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A Script Making It Easier Turning A FreeBSD Install Into A Working Desktop

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  • #11
    I sometimes run FreeBSD desktop machines - basically, it works fine and I'm just used to the OS. It's not quite as polished and integrated as a modern Linux desktop (since some of the DE functionality has not been ported over to use the equivalent BSD interfaces), but it's also more comfortably conservative: No weird surprises from whatever Cool New Thing has migrated in from Redhat (or Canonical) this week.

    If you, like me, mostly want a place where you can work in a text editor with a working browser (and sound and networking and an accelerated composited desktop), it's fine, almost boring. I'd suggest Linux on a laptop, though - or OpenBSD, they have apparently put in a surprising amount of work there.

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    • #12
      Banks run Fortran? That's a new one. Besides, (modern) C++ has yet to catch up with (modern) Fortran if you make heavy use of N-dimensional arrays. In C++ you're left to pick one external library among a gazillion or roll your own, either way making you API incompatible with every other, unless you pass raw pointers and strides/shape information as arguments (aka. "C-style" -- the very thing one wanted to avoid)...

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      • #13
        Originally posted by dnebdal View Post
        I sometimes run FreeBSD desktop machines - basically, it works fine and I'm just used to the OS. It's not quite as polished and integrated as a modern Linux desktop (since some of the DE functionality has not been ported over to use the equivalent BSD interfaces), but it's also more comfortably conservative: No weird surprises from whatever Cool New Thing has migrated in from Redhat (or Canonical) this week.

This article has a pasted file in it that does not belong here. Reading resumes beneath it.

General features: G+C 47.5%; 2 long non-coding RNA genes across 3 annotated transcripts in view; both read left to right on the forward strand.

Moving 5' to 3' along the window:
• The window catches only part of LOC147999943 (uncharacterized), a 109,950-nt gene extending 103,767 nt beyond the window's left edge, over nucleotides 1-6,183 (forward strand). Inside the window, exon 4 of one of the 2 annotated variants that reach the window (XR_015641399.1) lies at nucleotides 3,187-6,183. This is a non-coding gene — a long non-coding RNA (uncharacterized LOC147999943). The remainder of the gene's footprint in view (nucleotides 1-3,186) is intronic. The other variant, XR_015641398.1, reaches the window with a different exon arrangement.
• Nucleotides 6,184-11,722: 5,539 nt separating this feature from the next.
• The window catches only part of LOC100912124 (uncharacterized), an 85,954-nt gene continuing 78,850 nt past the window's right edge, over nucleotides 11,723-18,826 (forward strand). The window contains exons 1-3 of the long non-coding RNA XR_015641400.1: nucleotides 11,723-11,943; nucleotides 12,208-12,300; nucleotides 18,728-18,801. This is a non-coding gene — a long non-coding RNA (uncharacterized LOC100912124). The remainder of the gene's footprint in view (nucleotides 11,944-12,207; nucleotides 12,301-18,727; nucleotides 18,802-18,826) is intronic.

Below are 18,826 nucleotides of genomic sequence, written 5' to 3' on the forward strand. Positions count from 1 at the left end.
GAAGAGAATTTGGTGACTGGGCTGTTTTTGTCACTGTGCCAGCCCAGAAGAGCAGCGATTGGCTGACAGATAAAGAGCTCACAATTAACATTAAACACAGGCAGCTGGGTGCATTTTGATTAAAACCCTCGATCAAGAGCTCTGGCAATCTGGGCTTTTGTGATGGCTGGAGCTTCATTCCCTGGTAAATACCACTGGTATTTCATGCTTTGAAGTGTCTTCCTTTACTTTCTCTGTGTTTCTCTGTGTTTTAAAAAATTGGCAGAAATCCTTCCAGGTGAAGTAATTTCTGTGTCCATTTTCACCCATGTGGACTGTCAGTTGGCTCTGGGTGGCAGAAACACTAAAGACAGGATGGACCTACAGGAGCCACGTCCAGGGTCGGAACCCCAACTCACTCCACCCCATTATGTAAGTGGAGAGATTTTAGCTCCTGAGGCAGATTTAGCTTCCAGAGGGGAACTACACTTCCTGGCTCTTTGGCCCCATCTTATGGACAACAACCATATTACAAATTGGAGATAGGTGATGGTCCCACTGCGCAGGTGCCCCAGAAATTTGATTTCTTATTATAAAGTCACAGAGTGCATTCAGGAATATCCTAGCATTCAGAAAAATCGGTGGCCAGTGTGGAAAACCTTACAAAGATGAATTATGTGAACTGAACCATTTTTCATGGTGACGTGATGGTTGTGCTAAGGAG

If you, like me, mostly want a place where you can work in a text editor with a working browser (and sound and networking and an accelerated composited desktop), it's fine, almost boring. I'd suggest Linux on a laptop, though - or OpenBSD, they have apparently put in a surprising amount of work there.
        Well, Xfce exists for that exact reason.

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        • #14
          Originally posted by msotirov View Post
          Pardon my French but who gives a crap about FreeBSD or any Unix at this stage? Besides banks running 40 year old Fortran codebases that is. I'm genuinely curious.
          You know that Linux is a clone of UNIX right? All those programs, ls, awk, sed, cat, etc... are basically following the UNIX design. The UNIX design will outlive all current operating systems, including Linux.

          As for a specific UNIX implementation, you use OpenSSH right? That is developed by one UNIX in particular called OpenBSD. Without it you would either have RSH (insecure) or you will be paying for access to commercial implementations.